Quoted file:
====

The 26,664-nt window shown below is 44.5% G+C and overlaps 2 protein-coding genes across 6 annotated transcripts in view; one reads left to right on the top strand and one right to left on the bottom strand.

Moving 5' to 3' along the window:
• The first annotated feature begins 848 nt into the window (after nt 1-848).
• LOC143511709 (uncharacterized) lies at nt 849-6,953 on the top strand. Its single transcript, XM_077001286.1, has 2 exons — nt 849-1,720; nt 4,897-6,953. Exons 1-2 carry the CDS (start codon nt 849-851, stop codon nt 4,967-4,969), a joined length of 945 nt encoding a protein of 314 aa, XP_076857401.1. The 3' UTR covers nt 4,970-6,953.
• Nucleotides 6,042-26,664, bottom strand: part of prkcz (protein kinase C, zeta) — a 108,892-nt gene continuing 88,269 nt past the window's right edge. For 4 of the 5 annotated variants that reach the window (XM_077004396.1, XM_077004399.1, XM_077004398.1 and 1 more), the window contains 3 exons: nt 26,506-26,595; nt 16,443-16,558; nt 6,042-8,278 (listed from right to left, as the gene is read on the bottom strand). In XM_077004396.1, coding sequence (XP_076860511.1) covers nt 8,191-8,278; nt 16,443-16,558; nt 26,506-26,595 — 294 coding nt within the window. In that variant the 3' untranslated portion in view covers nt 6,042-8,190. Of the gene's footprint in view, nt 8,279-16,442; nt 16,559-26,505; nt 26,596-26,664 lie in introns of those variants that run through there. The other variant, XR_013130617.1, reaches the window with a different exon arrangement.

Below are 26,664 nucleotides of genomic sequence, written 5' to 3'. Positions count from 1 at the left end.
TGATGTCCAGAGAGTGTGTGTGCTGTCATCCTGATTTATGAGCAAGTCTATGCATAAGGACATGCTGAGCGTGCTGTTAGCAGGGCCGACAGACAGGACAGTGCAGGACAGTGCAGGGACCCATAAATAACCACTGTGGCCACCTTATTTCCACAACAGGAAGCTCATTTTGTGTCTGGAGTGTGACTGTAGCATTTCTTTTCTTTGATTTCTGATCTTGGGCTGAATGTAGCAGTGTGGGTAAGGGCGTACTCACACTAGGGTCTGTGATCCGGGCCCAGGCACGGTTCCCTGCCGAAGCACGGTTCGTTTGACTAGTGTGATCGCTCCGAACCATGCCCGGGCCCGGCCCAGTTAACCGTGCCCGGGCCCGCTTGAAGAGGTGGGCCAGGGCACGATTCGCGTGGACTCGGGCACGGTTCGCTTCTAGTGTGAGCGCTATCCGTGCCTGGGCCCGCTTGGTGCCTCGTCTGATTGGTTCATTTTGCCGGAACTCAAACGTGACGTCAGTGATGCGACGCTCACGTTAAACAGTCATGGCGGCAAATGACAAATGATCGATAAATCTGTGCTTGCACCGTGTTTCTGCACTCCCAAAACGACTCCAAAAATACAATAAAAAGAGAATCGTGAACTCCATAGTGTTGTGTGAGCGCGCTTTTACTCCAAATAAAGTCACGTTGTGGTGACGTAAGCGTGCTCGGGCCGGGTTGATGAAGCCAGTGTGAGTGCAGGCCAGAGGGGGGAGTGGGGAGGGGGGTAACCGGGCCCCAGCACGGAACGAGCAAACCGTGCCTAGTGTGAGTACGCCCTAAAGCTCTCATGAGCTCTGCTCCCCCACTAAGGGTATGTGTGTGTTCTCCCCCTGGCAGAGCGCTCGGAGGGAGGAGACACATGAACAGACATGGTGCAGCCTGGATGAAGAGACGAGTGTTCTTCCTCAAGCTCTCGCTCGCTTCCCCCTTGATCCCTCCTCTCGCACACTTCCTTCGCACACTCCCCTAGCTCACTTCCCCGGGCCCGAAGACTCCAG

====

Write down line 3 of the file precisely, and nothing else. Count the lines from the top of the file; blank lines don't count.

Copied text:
• The first annotated feature begins 848 nt into the window (after nt 1-848).